Demographic Variables

Data on age, gender, race, and mode of HIV acquisition were obtained for each child through medical chart review. The nature of the child’s relationship to his or her primary caregiver (biological parent or other type of caregiver) also was noted.

Medical Functioning

Measures of health status were obtained during the same visit in which the other measures were completed. Immune status was assessed via CD4+ percentages and absolute counts. Virologic functioning was assessed through levels of HIV-1 RNA PCR (“viral load”), with an undetectable viral load defined as less than 50 copies/mL. Clinical status, as reported by caregivers and confirmed through chart review, was indicated by the number of times the child was hospitalized in the past six months.


The center’s Institutional Review Board approved all ARV treatment studies, and the children’s legal guardian gave informed consent prior to enrollment. Children received neuropsychological assessments (including the BASC and LEC) at initial enrollment and at regular intervals throughout the duration of the study. All data were collected during routine outpatient clinic appointments, and were taken from the first visit in which all of the aforementioned measures were completed. A psychologist or advanced research assistant was available to assist children and caregivers who had reading difficulty.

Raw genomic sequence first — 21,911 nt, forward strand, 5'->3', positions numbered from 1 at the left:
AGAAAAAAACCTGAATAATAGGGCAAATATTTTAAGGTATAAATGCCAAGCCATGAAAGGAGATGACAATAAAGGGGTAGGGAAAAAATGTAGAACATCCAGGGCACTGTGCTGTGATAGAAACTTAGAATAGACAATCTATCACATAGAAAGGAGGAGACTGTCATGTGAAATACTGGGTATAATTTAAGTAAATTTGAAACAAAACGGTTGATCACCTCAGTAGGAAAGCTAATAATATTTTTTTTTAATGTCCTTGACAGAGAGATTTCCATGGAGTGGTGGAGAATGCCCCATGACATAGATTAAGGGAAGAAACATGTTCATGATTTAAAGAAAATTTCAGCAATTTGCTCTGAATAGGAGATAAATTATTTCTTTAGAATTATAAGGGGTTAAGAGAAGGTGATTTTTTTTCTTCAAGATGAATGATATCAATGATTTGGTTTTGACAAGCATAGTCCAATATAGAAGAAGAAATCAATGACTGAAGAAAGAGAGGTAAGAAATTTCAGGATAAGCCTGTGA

To establish SLE categories from the LEC, two of the authors independently generated categories based on the items, and their categories were identical to each other. The proposed categories were: Family, School, Loss, Interpersonal, and Financial. A list of the SLEs, along with these categories, was then sent to ten Ph.D. level psychologists who placed each event into the category to which they felt it best belonged. Three items with less than 80% agreement were eliminated from the categorical analyses, but were included in the analysis of the total number of SLEs. The Interpersonal category contained only two items, so this category was dropped. However, one item in this category (“disclosure of diagnosis to others”) was endorsed by six caregivers. Because disclosing one’s HIV status to others can lead to discrimination and social isolation21, this event was analyzed as an individual item. Due to overlap in the content of the three items in the Financial category (for example, of the ten caregivers who endorsed receiving financial assistance, eight of them also noted having financial difficulties), children were categorized according to whether they had experienced any or none of the three financial events. These procedures yielded the final subscales of Family (7 items), School (6 items), Loss (4 items), Disclosure (1 item), and Financial (3 items). A total subscale score was calculated for the Family, School, and Loss categories by summing the number of items checked in each one, while the Disclosure and Financial scales were scored as yes/no.